SHELBY – When Kensi and Travis Yoakum started their family, they'd always envisioned having a girl. Now, they have two sons and 52 girls.
The couple moved to Shelby a year and a half ago, and have already immersed themselves in the community by creating the Storm cheerleading program at the Shelby Y. Travis works as the Y's senior program director, while Kensi coaches the team.
The Storm cheer program is designed to encourage young girls to overcome fears, work together, and challenge themselves. While working as a team, girls will perform at local sports games and also participate in special events.
"I wanted to create something unique that gave girls an opportunity to show off confidence," Kensi said. "I also wanted a way to teach girls how to be kind, not just to others but to themselves."
Storm first started in the fall of 2018 with a 12-girl squad cheering on the Shelby Y football team. Then, Kensi introduced a program in January that incorporated dancing, tumbling and stunts. Now, more than 50 girls are split between two squads: the Lightening squad ages 4 to 7, and the Hurricane squad ages 8 to 12.
"It was just supposed to be one winter program," Travis said. "And then seeing the impact it had on those 12 girls, how much they were going to school and talking about how proud of it they were, we thought about it as a cheer feeder system. Although it's something that started as a passion, it's become something that it seems like the community wants."
A year and a half ago, the Yoakums were living in Indiana. According to Kensi, her husband was working a wastewater treatment job making amazing money. Still, it felt like something was missing.
"There was just something not right," Kensi said. "We prayed about it, and we realized the YMCA was a safe haven growing up. It was a real eye-opener."
Travis had 50 interviews all over the country looking for a YMCA job. The day the family came to Shelby for an interview was the day of the city's annual Polar Xpress and Moments of Christmas Magic celebration. They were hooked.
"There was something about this town that I loved," Kensi said. "As soon as the interview was over and we spent a couple more times in the city, it really felt like home."
After moving to Shelby, the Yoakums knew they wanted to start giving back. And they knew their calling was to work with children.
"I was nervous about starting the cheerleading program, worried what people were going to think," Kensi recalled. "As outsiders, were people going to trust us? But I knew this was my lane to teach girls kindness and confidence through my passion."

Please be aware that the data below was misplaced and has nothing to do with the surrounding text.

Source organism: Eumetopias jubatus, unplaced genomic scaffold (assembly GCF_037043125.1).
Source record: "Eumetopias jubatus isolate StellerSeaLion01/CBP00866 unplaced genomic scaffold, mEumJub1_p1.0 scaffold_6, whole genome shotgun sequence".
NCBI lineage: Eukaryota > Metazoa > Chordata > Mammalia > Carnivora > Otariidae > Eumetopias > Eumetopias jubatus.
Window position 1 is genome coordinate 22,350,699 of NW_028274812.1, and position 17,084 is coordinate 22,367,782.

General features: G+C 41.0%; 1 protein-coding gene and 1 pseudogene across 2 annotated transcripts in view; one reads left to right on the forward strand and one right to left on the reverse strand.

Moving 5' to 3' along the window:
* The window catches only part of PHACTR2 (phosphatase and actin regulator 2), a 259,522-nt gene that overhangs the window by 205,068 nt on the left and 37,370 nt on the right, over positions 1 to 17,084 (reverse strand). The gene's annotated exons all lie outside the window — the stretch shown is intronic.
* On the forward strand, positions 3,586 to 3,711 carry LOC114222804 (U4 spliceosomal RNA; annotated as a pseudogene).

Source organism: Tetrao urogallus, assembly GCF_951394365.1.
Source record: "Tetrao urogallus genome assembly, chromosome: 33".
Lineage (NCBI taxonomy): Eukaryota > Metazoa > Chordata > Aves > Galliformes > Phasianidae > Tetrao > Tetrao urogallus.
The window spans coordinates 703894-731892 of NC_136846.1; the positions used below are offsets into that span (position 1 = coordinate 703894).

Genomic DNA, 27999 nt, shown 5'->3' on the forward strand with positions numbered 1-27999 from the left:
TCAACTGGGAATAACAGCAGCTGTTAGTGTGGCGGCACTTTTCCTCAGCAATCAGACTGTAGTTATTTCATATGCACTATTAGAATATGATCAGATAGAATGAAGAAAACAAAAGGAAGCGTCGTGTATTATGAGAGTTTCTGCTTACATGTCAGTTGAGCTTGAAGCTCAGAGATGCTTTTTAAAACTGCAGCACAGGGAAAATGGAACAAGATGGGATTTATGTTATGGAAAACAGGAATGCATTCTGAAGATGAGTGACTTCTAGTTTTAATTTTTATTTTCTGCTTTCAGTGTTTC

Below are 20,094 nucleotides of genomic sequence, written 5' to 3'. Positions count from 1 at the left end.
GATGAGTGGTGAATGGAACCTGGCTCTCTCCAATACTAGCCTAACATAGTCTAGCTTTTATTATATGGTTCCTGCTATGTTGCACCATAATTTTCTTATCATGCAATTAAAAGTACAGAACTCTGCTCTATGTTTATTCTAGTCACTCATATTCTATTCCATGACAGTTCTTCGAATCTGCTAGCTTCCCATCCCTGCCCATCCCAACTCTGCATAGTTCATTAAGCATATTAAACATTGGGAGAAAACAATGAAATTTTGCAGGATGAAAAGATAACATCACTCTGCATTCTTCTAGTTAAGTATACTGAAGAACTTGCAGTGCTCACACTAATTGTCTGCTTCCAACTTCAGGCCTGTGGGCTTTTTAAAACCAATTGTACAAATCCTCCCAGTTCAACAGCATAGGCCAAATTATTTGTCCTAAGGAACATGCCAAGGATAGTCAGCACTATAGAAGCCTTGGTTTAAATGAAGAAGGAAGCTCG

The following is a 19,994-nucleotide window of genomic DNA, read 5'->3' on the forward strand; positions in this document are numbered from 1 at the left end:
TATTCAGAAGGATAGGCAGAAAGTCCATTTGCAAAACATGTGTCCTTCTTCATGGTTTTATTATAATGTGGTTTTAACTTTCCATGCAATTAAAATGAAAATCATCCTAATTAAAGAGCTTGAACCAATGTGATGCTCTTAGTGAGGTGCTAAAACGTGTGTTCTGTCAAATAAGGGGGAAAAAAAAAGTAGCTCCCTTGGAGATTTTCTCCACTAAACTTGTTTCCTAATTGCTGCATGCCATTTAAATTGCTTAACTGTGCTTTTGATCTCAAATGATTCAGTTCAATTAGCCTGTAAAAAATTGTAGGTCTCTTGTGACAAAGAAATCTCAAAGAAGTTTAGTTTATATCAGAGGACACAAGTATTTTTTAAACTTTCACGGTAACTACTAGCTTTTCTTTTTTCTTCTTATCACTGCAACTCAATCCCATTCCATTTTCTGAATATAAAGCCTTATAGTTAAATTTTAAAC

The name "Storm" represents something fierce that the team could remember and be proud of, Kensi said. Not to mention it's intimidating, as any sports team would want in a name. But more than that, it's a name that isn't affiliated with any local schools - Kensi specifically chose a neutral name because girls from six different school systems come to the Shelby Y to cheer.
The Storm team travels to area high schools across the county to show off their routines. They also volunteer at local nursing homes and food pantries. And this year, Kensi brought to Shelby a cheer camp organized by the Universal Cheerleaders Association (UCA).
Cheerleading squads that attend a UCA camp can nominate squad members to try out for the honor of being named a UCA All-American. When an athlete makes All American, they are invited to perform at special events across the country. Seven local girls from the Storm squad were picked as All Americans, making them part of the top 10 percent of cheerleaders in the nation.
A 14-year veteran of cheerleading, 25-year-old Kensi was once a UCA All-American herself, even traveling to London to cheer with UCA.
"Cheer was my life. I didn't make the greatest decisions growing up, and cheer was my outlet," Kensi said. "I was asked to cheer with UCA, and then God had different plans and I had Cohen."
Cohen is Travis and Kensi's 7-year-old son, who was diagnosed with juvenile arthritis. Kensi's full-time job is being a mother to Cohen and his 3-year-old brother, traveling to Columbus to or three times a week for doctor's visits and therapy with Cohen.
"I've had conversations with the girls where they ask, what if you didn't have Cohen, would you still be cheering? And I don't even think about that because my family is my life now," Kensi said.
Due to health problems a few years ago, the Yoakums are no longer able to have children. At first, they were devastated about not having a daughter - until they found their cheerleading family.
"The idea is to have them grow, as much as we feel it's growing us," Travis said. "Especially in small towns - we grew up in towns much smaller than Shelby, and we limited ourselves and our capabilities. But through Kensi's experience as a cheerleader and mine as an athlete, the things we learned through that was so valuable. There are so many things out there.
"After her first performance it was pretty emotional for me," he continued. "I could just see it; I think about if we were to have a little girl and before she was in sixth grade perform in front of hundreds of thousands of people, how impactful that could be for her confidence."
"I thought my life was ending," Kensi said. "Then when I came here and started this, I started to understand why it happened. I have 52 girls; each and every one of them has a phone, they text me and call me with problems, we do fun things together.
"My heart is full," she said. "It's where it needs to be. It's hard sometimes, but at the end of the day, this is where we need to be."